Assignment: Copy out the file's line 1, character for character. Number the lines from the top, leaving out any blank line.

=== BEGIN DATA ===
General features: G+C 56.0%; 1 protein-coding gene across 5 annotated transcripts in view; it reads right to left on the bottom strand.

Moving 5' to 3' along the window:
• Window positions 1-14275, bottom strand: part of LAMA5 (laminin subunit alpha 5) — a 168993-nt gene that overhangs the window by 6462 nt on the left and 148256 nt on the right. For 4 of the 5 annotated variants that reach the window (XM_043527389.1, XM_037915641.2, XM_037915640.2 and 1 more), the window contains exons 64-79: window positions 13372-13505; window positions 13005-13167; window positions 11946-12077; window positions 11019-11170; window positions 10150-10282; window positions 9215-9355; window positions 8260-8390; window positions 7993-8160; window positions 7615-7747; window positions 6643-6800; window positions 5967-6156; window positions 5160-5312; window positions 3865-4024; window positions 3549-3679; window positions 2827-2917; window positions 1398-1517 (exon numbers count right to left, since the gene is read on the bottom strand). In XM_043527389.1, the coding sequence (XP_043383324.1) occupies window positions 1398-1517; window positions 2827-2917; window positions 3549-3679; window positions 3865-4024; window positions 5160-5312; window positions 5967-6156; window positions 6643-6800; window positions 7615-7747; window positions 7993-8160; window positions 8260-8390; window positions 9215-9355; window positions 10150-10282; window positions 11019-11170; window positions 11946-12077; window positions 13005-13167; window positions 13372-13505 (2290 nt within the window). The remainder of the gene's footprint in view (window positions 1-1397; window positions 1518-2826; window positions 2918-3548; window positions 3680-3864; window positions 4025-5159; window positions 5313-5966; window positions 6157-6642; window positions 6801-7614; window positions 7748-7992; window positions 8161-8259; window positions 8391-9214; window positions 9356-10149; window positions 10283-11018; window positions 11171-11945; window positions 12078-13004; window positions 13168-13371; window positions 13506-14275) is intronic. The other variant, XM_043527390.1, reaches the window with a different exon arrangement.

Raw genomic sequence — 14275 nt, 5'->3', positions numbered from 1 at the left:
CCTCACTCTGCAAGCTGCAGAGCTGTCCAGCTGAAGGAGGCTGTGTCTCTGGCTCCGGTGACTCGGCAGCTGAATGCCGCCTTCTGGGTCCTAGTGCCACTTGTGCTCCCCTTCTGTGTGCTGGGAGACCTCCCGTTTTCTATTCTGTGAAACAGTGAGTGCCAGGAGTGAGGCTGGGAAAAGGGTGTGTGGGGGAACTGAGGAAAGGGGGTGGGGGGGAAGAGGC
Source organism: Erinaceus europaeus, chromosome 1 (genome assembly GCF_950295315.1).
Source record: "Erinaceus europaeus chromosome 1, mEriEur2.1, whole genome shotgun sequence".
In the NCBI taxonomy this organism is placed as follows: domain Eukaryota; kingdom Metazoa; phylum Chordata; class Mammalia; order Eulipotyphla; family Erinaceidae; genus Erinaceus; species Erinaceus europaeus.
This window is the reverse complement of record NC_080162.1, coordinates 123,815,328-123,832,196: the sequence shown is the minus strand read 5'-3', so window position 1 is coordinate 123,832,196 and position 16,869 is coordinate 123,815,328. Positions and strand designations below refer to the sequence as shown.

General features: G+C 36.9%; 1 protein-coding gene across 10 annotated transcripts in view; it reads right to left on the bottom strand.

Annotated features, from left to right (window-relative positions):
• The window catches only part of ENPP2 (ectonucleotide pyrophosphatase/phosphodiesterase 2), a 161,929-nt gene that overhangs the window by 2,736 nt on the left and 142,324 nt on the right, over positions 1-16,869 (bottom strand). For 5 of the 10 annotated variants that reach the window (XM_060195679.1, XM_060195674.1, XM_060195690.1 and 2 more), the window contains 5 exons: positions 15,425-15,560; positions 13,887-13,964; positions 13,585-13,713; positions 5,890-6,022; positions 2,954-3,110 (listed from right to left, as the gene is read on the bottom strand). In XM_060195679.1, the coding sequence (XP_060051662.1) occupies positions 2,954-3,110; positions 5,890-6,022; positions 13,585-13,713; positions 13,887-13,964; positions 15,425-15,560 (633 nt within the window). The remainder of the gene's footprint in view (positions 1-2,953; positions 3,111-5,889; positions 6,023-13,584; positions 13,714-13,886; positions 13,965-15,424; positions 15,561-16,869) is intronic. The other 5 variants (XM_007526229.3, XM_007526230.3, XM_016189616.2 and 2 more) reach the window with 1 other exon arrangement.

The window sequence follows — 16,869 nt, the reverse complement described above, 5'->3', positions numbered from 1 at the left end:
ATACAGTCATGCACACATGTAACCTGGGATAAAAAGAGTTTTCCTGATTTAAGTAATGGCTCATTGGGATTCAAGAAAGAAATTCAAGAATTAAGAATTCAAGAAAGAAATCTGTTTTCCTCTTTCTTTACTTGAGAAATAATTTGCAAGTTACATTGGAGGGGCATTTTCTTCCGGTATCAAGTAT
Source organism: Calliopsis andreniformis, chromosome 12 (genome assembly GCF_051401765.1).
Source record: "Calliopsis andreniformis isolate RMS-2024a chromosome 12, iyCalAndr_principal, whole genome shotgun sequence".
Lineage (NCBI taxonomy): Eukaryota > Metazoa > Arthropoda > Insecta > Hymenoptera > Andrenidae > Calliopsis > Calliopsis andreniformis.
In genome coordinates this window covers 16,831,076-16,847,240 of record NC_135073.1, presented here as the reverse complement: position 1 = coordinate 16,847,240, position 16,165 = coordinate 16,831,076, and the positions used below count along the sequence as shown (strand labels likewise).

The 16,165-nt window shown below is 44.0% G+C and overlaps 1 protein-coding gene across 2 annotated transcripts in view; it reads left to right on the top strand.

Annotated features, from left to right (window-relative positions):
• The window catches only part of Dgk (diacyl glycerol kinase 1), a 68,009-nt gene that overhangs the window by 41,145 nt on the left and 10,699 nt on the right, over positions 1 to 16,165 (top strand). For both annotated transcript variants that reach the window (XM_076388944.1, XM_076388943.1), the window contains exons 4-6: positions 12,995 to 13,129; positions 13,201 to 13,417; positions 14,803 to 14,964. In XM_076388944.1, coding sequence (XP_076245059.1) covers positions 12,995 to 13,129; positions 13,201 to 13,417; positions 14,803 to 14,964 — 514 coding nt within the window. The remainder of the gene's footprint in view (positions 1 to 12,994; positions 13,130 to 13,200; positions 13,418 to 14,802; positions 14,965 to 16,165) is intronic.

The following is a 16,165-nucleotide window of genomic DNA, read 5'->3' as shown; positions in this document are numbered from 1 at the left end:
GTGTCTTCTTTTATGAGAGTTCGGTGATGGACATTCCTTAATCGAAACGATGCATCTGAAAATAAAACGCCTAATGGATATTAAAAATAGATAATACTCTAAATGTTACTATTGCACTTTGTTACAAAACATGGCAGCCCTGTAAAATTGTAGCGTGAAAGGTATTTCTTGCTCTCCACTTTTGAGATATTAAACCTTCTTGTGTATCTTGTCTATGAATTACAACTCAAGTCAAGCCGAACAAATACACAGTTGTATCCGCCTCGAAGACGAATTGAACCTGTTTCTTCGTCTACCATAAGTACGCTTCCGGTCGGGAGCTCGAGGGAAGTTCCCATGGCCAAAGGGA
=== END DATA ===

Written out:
General features: G+C 56.0%; 1 protein-coding gene across 5 annotated transcripts in view; it reads right to left on the bottom strand.